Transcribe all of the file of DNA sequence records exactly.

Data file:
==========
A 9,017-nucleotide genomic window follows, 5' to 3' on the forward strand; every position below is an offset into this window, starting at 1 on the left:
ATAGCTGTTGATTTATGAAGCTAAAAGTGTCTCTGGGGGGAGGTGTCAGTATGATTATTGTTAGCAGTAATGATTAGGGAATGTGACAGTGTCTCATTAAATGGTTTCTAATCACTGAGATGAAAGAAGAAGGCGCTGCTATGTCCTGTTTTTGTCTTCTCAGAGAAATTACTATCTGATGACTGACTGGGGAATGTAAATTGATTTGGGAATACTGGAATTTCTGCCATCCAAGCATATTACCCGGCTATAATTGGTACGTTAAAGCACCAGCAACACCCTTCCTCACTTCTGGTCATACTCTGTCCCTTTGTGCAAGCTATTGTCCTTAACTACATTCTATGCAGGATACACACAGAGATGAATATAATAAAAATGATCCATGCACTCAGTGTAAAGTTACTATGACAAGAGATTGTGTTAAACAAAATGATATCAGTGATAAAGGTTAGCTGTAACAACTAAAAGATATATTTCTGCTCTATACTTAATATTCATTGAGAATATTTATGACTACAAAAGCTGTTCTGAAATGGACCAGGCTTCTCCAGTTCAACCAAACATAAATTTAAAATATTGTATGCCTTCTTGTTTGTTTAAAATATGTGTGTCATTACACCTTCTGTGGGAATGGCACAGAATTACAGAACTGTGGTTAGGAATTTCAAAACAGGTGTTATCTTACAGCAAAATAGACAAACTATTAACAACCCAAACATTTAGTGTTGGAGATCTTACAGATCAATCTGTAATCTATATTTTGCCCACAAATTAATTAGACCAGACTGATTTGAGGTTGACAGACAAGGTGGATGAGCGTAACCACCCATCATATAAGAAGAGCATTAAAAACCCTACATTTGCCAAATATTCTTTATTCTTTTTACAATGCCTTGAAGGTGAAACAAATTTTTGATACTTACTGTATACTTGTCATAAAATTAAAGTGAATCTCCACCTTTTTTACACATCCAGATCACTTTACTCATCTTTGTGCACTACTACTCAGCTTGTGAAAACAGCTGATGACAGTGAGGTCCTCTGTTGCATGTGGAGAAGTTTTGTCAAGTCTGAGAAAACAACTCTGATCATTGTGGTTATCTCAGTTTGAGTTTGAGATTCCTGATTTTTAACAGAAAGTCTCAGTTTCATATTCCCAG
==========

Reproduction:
A 9,017-nucleotide genomic window follows, 5' to 3' on the forward strand; every position below is an offset into this window, starting at 1 on the left:
ATAGCTGTTGATTTATGAAGCTAAAAGTGTCTCTGGGGGGAGGTGTCAGTATGATTATTGTTAGCAGTAATGATTAGGGAATGTGACAGTGTCTCATTAAATGGTTTCTAATCACTGAGATGAAAGAAGAAGGCGCTGCTATGTCCTGTTTTTGTCTTCTCAGAGAAATTACTATCTGATGACTGACTGGGGAATGTAAATTGATTTGGGAATACTGGAATTTCTGCCATCCAAGCATATTACCCGGCTATAATTGGTACGTTAAAGCACCAGCAACACCCTTCCTCACTTCTGGTCATACTCTGTCCCTTTGTGCAAGCTATTGTCCTTAACTACATTCTATGCAGGATACACACAGAGATGAATATAATAAAAATGATCCATGCACTCAGTGTAAAGTTACTATGACAAGAGATTGTGTTAAACAAAATGATATCAGTGATAAAGGTTAGCTGTAACAACTAAAAGATATATTTCTGCTCTATACTTAATATTCATTGAGAATATTTATGACTACAAAAGCTGTTCTGAAATGGACCAGGCTTCTCCAGTTCAACCAAACATAAATTTAAAATATTGTATGCCTTCTTGTTTGTTTAAAATATGTGTGTCATTACACCTTCTGTGGGAATGGCACAGAATTACAGAACTGTGGTTAGGAATTTCAAAACAGGTGTTATCTTACAGCAAAATAGACAAACTATTAACAACCCAAACATTTAGTGTTGGAGATCTTACAGATCAATCTGTAATCTATATTTTGCCCACAAATTAATTAGACCAGACTGATTTGAGGTTGACAGACAAGGTGGATGAGCGTAACCACCCATCATATAAGAAGAGCATTAAAAACCCTACATTTGCCAAATATTCTTTATTCTTTTTACAATGCCTTGAAGGTGAAACAAATTTTTGATACTTACTGTATACTTGTCATAAAATTAAAGTGAATCTCCACCTTTTTTACACATCCAGATCACTTTACTCATCTTTGTGCACTACTACTCAGCTTGTGAAAACAGCTGATGACAGTGAGGTCCTCTGTTGCATGTGGAGAAGTTTTGTCAAGTCTGAGAAAACAACTCTGATCATTGTGGTTATCTCAGTTTGAGTTTGAGATTCCTGATTTTTAACAGAAAGTCTCAGTTTCATATTCCCAG